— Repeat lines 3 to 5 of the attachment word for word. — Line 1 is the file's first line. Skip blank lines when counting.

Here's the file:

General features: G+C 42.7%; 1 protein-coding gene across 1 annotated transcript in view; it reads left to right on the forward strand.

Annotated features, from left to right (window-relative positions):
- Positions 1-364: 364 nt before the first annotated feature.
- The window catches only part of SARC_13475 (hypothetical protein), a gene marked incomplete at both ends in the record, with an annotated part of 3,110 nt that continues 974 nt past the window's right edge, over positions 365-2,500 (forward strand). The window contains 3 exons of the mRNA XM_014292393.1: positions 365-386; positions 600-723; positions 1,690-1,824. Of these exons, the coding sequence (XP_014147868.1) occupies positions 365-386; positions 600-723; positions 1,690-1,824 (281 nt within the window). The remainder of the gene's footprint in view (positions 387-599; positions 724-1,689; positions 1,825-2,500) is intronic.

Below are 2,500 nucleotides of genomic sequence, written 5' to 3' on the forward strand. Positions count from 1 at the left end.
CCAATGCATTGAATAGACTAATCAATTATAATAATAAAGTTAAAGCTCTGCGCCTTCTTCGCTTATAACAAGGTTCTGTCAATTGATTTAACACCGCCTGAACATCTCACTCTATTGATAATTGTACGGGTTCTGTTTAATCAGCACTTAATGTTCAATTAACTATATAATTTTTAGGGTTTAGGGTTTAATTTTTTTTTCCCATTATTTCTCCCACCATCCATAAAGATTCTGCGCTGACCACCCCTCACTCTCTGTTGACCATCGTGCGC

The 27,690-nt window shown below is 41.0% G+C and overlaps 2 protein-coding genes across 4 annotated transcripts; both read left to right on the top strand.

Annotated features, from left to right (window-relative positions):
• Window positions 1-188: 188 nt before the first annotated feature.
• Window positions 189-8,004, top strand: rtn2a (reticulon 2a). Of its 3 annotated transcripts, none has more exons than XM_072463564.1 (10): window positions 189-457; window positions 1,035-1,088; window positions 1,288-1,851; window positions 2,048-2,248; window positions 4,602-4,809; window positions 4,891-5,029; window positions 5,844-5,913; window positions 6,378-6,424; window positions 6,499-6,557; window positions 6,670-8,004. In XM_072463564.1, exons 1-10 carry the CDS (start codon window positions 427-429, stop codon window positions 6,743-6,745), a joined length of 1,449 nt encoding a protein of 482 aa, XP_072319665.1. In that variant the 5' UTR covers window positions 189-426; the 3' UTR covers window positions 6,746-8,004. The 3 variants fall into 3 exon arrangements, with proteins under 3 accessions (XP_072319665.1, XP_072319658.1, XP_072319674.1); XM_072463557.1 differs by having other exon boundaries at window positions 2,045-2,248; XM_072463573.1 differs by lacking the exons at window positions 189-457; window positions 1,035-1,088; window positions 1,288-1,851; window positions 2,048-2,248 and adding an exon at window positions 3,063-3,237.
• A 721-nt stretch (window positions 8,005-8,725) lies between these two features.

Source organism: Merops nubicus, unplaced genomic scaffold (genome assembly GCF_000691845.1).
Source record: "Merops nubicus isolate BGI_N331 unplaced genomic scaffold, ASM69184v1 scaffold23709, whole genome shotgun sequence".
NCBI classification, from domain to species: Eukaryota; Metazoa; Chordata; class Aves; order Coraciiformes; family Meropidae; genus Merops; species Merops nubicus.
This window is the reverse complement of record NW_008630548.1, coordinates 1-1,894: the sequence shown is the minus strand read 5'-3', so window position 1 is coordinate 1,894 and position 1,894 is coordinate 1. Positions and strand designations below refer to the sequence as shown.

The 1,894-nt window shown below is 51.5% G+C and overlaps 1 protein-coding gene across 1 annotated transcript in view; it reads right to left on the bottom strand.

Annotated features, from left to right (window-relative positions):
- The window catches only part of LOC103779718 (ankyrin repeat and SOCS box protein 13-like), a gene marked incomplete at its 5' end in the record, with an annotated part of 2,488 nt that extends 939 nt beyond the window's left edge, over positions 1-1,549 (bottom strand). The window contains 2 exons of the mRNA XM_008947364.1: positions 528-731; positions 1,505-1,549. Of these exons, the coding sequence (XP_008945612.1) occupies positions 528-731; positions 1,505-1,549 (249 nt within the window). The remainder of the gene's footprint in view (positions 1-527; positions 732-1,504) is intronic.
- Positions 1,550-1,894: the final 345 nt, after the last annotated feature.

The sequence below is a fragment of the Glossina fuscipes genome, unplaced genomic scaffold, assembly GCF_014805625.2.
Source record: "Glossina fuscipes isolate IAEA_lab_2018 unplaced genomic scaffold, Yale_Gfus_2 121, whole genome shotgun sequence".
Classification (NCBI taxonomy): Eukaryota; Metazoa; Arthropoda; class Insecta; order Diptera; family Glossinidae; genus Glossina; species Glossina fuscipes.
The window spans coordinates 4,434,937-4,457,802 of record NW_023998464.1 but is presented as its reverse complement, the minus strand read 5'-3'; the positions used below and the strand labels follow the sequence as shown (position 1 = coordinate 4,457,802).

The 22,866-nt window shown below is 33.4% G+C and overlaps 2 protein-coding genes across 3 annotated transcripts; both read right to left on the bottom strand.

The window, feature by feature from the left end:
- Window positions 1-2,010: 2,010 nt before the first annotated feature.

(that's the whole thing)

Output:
- Positions 1-364: 364 nt before the first annotated feature.
- The window catches only part of SARC_13475 (hypothetical protein), a gene marked incomplete at both ends in the record, with an annotated part of 3,110 nt that continues 974 nt past the window's right edge, over positions 365-2,500 (forward strand). The window contains 3 exons of the mRNA XM_014292393.1: positions 365-386; positions 600-723; positions 1,690-1,824. Of these exons, the coding sequence (XP_014147868.1) occupies positions 365-386; positions 600-723; positions 1,690-1,824 (281 nt within the window). The remainder of the gene's footprint in view (positions 387-599; positions 724-1,689; positions 1,825-2,500) is intronic.

Below are 2,500 nucleotides of genomic sequence, written 5' to 3' on the forward strand. Positions count from 1 at the left end.